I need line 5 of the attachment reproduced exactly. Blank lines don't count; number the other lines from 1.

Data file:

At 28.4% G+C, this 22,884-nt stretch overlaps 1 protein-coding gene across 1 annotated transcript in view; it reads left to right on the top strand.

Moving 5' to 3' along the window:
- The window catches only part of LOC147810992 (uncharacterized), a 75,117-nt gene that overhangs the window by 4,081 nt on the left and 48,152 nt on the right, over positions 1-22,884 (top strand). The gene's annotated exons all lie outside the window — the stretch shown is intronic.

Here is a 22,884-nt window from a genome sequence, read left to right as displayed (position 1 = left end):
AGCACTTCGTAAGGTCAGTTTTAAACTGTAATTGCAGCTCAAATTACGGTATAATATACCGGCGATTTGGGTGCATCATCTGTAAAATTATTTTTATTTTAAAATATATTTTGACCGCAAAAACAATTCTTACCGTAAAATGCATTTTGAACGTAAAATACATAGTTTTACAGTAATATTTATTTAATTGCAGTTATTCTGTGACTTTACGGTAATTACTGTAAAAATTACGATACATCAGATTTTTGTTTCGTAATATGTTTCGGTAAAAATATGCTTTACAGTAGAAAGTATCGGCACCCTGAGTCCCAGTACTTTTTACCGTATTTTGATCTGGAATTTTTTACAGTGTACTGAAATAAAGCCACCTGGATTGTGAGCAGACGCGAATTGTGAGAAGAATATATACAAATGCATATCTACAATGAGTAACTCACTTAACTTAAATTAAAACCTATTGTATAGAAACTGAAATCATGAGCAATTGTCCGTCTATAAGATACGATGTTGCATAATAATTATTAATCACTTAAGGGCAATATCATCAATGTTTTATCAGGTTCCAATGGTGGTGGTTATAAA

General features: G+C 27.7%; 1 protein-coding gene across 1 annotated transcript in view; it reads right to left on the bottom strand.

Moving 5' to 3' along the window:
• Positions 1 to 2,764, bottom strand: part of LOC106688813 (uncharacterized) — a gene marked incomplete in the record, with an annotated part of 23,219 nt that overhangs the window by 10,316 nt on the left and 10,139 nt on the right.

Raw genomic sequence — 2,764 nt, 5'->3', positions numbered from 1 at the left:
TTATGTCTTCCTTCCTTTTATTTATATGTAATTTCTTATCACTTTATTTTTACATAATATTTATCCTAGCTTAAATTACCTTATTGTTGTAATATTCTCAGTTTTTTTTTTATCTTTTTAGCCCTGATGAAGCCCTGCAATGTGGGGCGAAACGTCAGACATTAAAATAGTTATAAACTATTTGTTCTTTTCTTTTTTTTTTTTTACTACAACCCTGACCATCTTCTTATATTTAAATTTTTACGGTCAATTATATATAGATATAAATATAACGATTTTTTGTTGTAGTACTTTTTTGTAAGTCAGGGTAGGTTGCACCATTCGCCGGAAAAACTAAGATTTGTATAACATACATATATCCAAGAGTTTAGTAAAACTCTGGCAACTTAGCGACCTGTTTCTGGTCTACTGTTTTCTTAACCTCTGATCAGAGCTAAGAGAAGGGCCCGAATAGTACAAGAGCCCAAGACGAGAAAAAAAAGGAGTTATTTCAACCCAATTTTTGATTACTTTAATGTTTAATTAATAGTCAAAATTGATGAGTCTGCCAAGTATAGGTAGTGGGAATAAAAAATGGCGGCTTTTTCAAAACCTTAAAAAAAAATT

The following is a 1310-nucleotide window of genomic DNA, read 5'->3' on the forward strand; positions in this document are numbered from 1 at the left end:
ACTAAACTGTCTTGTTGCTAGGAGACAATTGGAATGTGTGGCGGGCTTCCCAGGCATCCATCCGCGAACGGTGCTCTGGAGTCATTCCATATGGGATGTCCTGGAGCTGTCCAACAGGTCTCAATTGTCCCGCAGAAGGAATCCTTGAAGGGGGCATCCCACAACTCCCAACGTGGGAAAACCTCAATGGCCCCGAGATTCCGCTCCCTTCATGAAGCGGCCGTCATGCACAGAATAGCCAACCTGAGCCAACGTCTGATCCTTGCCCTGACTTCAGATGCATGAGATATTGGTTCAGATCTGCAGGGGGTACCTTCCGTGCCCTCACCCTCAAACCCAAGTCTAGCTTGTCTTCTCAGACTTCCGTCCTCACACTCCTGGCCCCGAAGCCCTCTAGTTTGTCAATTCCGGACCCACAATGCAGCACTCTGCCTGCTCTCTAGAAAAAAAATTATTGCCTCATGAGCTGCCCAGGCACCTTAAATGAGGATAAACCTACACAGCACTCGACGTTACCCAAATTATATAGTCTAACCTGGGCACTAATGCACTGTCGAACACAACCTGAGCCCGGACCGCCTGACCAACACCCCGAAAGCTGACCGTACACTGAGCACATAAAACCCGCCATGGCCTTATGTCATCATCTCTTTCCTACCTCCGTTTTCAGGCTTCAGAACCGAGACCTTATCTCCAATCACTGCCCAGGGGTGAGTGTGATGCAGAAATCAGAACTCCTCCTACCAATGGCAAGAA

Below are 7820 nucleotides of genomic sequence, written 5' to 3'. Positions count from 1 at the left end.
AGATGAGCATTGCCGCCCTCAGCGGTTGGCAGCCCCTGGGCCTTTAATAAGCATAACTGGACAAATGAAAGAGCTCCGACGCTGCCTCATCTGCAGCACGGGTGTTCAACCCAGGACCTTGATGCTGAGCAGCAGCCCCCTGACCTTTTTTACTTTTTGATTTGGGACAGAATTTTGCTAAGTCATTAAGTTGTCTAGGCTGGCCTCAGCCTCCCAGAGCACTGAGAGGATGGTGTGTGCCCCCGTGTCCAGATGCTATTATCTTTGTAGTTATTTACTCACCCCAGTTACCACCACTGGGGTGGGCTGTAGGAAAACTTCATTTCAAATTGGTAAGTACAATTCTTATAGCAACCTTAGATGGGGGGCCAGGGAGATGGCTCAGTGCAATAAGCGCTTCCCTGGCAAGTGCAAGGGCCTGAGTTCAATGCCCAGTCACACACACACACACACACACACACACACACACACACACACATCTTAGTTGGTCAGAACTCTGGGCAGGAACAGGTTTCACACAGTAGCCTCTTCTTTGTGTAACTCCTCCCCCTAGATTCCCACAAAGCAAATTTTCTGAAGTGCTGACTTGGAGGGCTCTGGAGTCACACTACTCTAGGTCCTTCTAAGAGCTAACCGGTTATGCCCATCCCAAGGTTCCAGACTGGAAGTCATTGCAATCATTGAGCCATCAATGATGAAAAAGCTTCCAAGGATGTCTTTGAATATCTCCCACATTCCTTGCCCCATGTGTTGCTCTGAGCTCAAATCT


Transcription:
AGCACTTCGTAAGGTCAGTTTTAAACTGTAATTGCAGCTCAAATTACGGTATAATATACCGGCGATTTGGGTGCATCATCTGTAAAATTATTTTTATTTTAAAATATATTTTGACCGCAAAAACAATTCTTACCGTAAAATGCATTTTGAACGTAAAATACATAGTTTTACAGTAATATTTATTTAATTGCAGTTATTCTGTGACTTTACGGTAATTACTGTAAAAATTACGATACATCAGATTTTTGTTTCGTAATATGTTTCGGTAAAAATATGCTTTACAGTAGAAAGTATCGGCACCCTGAGTCCCAGTACTTTTTACCGTATTTTGATCTGGAATTTTTTACAGTGTACTGAAATAAAGCCACCTGGATTGTGAGCAGACGCGAATTGTGAGAAGAATATATACAAATGCATATCTACAATGAGTAACTCACTTAACTTAAATTAAAACCTATTGTATAGAAACTGAAATCATGAGCAATTGTCCGTCTATAAGATACGATGTTGCATAATAATTATTAATCACTTAAGGGCAATATCATCAATGTTTTATCAGGTTCCAATGGTGGTGGTTATAAA